So, I've been meaning to write this review for a while. Well, I've actually been meaning to write a bunch of reviews for a while, and since I'm broke, I've been playing a lot of old games lately because they're cheap or I've had them for a while and I want to play them again. As a result of all of this, I've decided to create a new blog series here called "Retrospect" where I review older games. The cutoff point will be 2006 so I can count the next game I'm reviewing in this, but the first game in the series will be none other than Super Metroid. This SNES game released in 1994 caught my eye last year when I decided to buy a bunch of Virtual Console games on my Wii. Since GI had recently done a Super Replay on it, I made the choice to give it a go. After four playthroughs, it led to my review of it.  I'm not quite sure how to wrap this up, so I'll just stop and continue with the actual review.



Super Metroid Review - Super, Indeed

Genre- Action Platformer

Platform - Super Nintendo, Wii, Wii U


Super Metroid is one of those games from the fourth generation of video games that is heralded as a classic. Joining the likes of Sonic the Hedgehog, Chrono Trigger, and Super Mario World, this 16-bit adventure is infamous for it's eerie sense of exploration. Does it hold up, almost twenty years later, though? The answer is an astounding yes. Super Metroid is just as good as it was back then. The game is one of the few that has aged flawlessly, like Mega Man X or the aforementioned Super Mario World. The Super part of the title may be a derivative of the Super Nintendo, but after playing the game, you may not realize that, for the quality is most definitely super.

Hopefully you're not as bad as this guy


The game starts out with Samus Aran handing over the last baby Metroid from the planet SR388 to Space Station Ceres. After she leaves, however, she receives a distress signal, and rushes to investigate the problem. When she gets to the space station, however, she discovers that Ridley,  a series staple dragon-like boss, has stolen the baby Metroid. After a quick fight, Ridley goes to Planet Zebes and Samus follows.The story remains largely out of the way until the conclusion of the game, where it takes full force and delivers a powerful, memorable, and heartfelt ending. Part of what makes the final moments so impactful is that you, as a player, aren't prepared to undergo a story segment. You spend the entirety of the game after the incident of Space Station Ceres gaining new abilities, defeating bosses, and clearing out areas to get ready for the final encounter. No matter what, you, however, are never ready for what lies in this encounter story-wise. The events that transpired conjure up emotions that most games, 2D or not, could only wish to do. The narrative in Super Metroid is a surprisingly great one that is easily what you'll remember most from the game.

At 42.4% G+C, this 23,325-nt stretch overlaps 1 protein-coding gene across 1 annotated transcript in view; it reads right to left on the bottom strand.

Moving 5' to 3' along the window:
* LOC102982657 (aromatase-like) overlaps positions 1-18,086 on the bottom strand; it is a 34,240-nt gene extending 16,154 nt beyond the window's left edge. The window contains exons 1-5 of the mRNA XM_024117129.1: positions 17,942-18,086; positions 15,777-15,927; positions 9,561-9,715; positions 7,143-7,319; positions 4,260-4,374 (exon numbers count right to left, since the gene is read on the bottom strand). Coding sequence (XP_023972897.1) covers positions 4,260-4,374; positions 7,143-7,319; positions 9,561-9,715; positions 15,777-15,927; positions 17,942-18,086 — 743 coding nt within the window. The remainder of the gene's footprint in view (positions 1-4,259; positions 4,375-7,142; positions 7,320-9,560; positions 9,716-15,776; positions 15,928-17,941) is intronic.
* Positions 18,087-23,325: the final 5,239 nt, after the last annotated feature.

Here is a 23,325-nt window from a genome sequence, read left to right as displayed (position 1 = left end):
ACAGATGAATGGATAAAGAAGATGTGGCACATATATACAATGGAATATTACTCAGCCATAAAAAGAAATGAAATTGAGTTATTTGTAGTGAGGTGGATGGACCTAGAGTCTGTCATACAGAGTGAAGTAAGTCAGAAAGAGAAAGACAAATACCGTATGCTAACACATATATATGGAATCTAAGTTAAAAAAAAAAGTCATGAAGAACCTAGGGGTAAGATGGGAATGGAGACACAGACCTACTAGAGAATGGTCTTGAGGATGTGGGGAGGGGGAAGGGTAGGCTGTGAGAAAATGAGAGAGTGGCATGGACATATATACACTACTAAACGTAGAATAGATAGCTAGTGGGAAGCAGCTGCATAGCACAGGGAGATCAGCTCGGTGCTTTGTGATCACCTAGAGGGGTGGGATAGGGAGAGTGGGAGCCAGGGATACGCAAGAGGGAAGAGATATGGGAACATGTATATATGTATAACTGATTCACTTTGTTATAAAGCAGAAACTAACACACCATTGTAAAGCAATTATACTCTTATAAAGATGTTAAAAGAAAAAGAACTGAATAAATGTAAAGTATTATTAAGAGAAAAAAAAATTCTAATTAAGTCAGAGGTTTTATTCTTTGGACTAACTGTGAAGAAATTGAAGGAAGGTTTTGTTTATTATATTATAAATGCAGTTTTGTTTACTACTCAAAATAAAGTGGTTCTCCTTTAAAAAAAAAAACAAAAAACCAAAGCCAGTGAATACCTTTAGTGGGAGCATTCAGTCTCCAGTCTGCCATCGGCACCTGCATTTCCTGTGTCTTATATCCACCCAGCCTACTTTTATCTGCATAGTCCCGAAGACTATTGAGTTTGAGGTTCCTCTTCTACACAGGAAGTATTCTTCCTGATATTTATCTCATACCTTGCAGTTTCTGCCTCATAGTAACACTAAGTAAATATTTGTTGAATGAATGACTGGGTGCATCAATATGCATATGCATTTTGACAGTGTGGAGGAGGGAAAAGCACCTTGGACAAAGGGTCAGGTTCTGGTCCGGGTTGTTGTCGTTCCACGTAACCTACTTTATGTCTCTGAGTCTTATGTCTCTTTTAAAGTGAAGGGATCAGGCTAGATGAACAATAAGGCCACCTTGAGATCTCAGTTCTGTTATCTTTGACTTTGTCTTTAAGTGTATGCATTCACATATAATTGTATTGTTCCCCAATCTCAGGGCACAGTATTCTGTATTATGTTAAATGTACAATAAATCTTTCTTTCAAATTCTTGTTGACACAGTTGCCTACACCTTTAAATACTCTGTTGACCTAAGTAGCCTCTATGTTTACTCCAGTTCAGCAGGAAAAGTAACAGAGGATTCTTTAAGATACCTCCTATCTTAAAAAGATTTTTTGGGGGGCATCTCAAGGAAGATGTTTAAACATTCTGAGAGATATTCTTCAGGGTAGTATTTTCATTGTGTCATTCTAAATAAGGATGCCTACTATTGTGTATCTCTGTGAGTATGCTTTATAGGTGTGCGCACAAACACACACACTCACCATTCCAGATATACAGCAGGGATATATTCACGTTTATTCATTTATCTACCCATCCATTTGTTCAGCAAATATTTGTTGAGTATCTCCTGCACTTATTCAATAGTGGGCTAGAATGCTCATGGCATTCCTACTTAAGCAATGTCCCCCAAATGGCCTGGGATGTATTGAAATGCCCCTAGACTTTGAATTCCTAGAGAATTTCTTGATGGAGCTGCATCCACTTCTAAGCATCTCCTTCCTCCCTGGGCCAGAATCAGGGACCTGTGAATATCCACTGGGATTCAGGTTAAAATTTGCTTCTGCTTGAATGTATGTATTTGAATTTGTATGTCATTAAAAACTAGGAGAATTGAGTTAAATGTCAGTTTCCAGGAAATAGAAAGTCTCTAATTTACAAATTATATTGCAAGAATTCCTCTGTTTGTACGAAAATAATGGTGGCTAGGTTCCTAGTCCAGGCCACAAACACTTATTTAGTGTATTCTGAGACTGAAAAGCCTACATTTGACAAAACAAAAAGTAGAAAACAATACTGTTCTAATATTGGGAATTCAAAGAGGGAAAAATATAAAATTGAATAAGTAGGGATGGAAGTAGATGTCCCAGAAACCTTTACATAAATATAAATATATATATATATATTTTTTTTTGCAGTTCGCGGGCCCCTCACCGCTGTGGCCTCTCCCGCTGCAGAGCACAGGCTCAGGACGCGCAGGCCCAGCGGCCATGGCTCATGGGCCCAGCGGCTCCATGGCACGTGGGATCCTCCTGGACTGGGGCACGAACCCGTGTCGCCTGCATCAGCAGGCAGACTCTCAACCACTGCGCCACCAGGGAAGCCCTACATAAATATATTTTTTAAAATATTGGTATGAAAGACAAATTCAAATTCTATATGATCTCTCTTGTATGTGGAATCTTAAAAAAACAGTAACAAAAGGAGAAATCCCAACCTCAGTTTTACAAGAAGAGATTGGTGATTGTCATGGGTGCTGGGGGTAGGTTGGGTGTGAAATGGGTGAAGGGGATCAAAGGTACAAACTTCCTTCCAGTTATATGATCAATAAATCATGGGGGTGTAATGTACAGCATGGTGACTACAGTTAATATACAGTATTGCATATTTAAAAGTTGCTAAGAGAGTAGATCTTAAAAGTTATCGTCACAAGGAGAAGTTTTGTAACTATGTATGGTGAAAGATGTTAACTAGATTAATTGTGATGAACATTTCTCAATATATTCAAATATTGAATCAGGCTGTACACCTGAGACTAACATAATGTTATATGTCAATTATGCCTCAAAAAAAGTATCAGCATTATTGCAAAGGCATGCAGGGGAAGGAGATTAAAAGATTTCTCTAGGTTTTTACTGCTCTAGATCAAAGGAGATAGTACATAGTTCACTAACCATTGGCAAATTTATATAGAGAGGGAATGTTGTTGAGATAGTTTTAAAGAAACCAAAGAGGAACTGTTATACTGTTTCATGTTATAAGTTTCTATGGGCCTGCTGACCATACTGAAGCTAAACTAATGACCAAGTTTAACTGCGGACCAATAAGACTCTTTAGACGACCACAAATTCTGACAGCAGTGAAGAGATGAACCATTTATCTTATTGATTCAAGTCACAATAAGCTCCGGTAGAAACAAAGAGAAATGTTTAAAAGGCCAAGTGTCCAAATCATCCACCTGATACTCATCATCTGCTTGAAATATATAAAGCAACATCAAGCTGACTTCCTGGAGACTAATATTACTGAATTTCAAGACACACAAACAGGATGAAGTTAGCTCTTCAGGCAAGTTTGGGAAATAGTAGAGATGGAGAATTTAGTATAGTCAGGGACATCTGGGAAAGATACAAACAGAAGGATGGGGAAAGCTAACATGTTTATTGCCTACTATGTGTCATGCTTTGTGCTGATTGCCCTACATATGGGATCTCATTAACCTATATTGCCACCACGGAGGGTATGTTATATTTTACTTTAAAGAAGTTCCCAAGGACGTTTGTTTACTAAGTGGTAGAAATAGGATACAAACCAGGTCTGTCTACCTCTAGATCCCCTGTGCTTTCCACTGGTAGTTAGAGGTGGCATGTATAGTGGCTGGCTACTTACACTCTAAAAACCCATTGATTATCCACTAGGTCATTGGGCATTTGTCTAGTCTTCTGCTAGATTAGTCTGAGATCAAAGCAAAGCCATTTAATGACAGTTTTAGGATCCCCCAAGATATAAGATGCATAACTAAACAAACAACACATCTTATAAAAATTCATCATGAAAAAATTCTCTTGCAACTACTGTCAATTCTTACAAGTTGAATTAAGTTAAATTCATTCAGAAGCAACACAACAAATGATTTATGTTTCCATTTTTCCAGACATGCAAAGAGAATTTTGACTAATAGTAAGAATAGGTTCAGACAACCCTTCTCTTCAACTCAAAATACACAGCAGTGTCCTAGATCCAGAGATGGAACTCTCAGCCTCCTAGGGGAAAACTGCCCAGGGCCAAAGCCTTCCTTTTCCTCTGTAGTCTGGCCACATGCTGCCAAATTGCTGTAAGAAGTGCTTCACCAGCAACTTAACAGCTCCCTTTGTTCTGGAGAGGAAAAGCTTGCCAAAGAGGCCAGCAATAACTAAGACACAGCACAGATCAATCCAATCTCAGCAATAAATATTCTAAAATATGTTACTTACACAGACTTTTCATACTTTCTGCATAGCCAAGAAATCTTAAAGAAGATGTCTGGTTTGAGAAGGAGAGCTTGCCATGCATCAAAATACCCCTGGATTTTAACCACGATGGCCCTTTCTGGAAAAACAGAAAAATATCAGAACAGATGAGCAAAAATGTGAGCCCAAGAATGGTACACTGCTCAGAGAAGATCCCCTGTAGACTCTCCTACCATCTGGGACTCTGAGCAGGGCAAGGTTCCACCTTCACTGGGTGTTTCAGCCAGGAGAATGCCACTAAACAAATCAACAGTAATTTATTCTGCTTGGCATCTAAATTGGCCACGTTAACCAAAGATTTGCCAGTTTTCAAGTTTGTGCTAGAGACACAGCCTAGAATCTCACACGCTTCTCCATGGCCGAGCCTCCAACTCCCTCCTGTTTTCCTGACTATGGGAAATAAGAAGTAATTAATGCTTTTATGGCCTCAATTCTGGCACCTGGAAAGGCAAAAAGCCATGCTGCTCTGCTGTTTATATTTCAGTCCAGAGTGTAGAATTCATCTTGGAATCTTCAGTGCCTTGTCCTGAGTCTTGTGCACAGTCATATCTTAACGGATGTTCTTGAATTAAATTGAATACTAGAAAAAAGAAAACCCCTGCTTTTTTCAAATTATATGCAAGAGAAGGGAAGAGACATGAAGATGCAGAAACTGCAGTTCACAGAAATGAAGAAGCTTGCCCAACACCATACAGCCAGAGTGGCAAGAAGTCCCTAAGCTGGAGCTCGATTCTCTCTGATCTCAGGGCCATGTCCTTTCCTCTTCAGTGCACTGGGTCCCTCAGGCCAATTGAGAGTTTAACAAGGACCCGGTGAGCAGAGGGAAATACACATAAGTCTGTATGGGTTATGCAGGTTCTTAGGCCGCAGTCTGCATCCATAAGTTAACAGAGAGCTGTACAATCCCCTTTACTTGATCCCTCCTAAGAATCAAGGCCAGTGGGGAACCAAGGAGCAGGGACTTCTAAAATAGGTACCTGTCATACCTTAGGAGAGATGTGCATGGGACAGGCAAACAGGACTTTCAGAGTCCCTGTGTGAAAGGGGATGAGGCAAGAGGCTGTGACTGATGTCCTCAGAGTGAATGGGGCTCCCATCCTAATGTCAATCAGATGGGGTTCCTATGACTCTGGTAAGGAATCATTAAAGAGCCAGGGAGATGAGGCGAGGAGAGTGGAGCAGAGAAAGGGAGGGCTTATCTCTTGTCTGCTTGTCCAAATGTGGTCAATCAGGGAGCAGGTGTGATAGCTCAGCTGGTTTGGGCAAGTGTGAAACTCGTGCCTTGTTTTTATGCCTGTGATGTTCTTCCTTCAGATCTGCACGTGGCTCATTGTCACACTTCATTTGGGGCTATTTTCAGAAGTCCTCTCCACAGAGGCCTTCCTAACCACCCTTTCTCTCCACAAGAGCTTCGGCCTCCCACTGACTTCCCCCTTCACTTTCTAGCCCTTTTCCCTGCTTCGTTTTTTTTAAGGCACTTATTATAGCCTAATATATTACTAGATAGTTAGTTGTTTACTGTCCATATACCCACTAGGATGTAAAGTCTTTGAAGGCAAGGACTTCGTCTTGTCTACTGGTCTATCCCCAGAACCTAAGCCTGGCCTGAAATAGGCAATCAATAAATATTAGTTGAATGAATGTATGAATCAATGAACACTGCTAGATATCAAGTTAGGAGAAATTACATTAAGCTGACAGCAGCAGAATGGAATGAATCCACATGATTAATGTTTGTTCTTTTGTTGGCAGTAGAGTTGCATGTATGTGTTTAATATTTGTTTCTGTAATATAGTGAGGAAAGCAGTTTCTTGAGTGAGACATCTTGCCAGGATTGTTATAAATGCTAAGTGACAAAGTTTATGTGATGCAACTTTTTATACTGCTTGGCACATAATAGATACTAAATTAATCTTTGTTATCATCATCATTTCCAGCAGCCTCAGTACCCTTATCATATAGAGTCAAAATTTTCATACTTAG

The gameplay here is finely-tuned and meaningful. The main objective, gameplay-wise, is to gather up new weapons and upgrades. The game does a fantastic job at making each one feel different than the last, and at making each one feel significant. For example, the Morph Ball allows you to turn into a ball to squeeze through tight spaces. It's one of the more important upgrades. However, arguably the second most important upgrade are the missiles, which are just what they sound like, missiles. There are also variations of these. The Spring Ball is a Morph Ball that you can jump in. The Super Missiles are more advanced and more powerful missiles that are also in lower quantity. Some abilities are also meant to replace others, and even in these situations do the weapons feel different. One example of this is the Grappling Beam, an ability which allows the player to grapple onto certain objects, and how it is replaced by the Space Jump, an ability that allows for infinite jumping. While these may seem similar on paper, they are vastly different in-game.